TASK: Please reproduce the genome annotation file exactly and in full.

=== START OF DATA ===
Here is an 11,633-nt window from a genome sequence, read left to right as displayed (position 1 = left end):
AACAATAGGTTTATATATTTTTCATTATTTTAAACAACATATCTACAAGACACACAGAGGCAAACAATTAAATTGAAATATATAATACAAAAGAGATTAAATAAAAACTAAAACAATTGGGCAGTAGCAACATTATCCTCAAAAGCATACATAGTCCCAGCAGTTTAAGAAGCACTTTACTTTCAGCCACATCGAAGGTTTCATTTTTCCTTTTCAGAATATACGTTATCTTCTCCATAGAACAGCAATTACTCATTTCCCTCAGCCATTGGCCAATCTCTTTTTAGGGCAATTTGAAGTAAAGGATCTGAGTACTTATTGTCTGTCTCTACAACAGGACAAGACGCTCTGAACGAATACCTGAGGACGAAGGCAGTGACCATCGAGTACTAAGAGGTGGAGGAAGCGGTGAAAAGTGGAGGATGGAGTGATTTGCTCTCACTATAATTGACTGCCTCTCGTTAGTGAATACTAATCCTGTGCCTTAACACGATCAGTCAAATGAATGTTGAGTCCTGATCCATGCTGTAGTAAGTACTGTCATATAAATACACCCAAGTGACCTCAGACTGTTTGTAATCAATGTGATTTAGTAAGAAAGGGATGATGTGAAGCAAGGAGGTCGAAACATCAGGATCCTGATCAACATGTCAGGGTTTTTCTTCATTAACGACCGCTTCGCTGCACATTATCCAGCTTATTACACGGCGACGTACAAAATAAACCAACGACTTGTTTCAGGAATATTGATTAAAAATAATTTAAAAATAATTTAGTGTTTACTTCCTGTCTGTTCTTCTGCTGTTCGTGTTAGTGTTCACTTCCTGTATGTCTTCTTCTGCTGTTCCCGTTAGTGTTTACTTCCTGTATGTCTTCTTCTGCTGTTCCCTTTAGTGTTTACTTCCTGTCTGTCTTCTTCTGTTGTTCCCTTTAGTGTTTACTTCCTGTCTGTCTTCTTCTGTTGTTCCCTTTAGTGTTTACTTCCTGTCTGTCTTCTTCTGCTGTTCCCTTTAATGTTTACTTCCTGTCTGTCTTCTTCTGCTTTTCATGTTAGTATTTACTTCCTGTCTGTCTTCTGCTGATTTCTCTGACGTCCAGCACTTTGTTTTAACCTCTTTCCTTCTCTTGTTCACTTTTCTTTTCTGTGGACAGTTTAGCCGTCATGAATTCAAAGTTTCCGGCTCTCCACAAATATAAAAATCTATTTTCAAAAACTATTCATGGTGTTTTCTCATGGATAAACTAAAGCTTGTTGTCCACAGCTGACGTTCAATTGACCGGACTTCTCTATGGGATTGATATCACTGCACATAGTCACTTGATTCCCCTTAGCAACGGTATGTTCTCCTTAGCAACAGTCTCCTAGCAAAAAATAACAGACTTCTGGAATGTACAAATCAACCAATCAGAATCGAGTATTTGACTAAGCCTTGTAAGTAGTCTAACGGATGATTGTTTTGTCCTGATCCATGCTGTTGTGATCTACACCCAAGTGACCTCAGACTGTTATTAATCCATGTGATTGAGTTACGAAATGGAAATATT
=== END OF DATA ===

Here is an 11,633-nt window from a genome sequence, read left to right as displayed (position 1 = left end):
AACAATAGGTTTATATATTTTTCATTATTTTAAACAACATATCTACAAGACACACAGAGGCAAACAATTAAATTGAAATATATAATACAAAAGAGATTAAATAAAAACTAAAACAATTGGGCAGTAGCAACATTATCCTCAAAAGCATACATAGTCCCAGCAGTTTAAGAAGCACTTTACTTTCAGCCACATCGAAGGTTTCATTTTTCCTTTTCAGAATATACGTTATCTTCTCCATAGAACAGCAATTACTCATTTCCCTCAGCCATTGGCCAATCTCTTTTTAGGGCAATTTGAAGTAAAGGATCTGAGTACTTATTGTCTGTCTCTACAACAGGACAAGACGCTCTGAACGAATACCTGAGGACGAAGGCAGTGACCATCGAGTACTAAGAGGTGGAGGAAGCGGTGAAAAGTGGAGGATGGAGTGATTTGCTCTCACTATAATTGACTGCCTCTCGTTAGTGAATACTAATCCTGTGCCTTAACACGATCAGTCAAATGAATGTTGAGTCCTGATCCATGCTGTAGTAAGTACTGTCATATAAATACACCCAAGTGACCTCAGACTGTTTGTAATCAATGTGATTTAGTAAGAAAGGGATGATGTGAAGCAAGGAGGTCGAAACATCAGGATCCTGATCAACATGTCAGGGTTTTTCTTCATTAACGACCGCTTCGCTGCACATTATCCAGCTTATTACACGGCGACGTACAAAATAAACCAACGACTTGTTTCAGGAATATTGATTAAAAATAATTTAAAAATAATTTAGTGTTTACTTCCTGTCTGTTCTTCTGCTGTTCGTGTTAGTGTTCACTTCCTGTATGTCTTCTTCTGCTGTTCCCGTTAGTGTTTACTTCCTGTATGTCTTCTTCTGCTGTTCCCTTTAGTGTTTACTTCCTGTCTGTCTTCTTCTGTTGTTCCCTTTAGTGTTTACTTCCTGTCTGTCTTCTTCTGTTGTTCCCTTTAGTGTTTACTTCCTGTCTGTCTTCTTCTGCTGTTCCCTTTAATGTTTACTTCCTGTCTGTCTTCTTCTGCTTTTCATGTTAGTATTTACTTCCTGTCTGTCTTCTGCTGATTTCTCTGACGTCCAGCACTTTGTTTTAACCTCTTTCCTTCTCTTGTTCACTTTTCTTTTCTGTGGACAGTTTAGCCGTCATGAATTCAAAGTTTCCGGCTCTCCACAAATATAAAAATCTATTTTCAAAAACTATTCATGGTGTTTTCTCATGGATAAACTAAAGCTTGTTGTCCACAGCTGACGTTCAATTGACCGGACTTCTCTATGGGATTGATATCACTGCACATAGTCACTTGATTCCCCTTAGCAACGGTATGTTCTCCTTAGCAACAGTCTCCTAGCAAAAAATAACAGACTTCTGGAATGTACAAATCAACCAATCAGAATCGAGTATTTGACTAAGCCTTGTAAGTAGTCTAACGGATGATTGTTTTGTCCTGATCCATGCTGTTGTGATCTACACCCAAGTGACCTCAGACTGTTATTAATCCATGTGATTGAGTTACGAAATGGAAATATT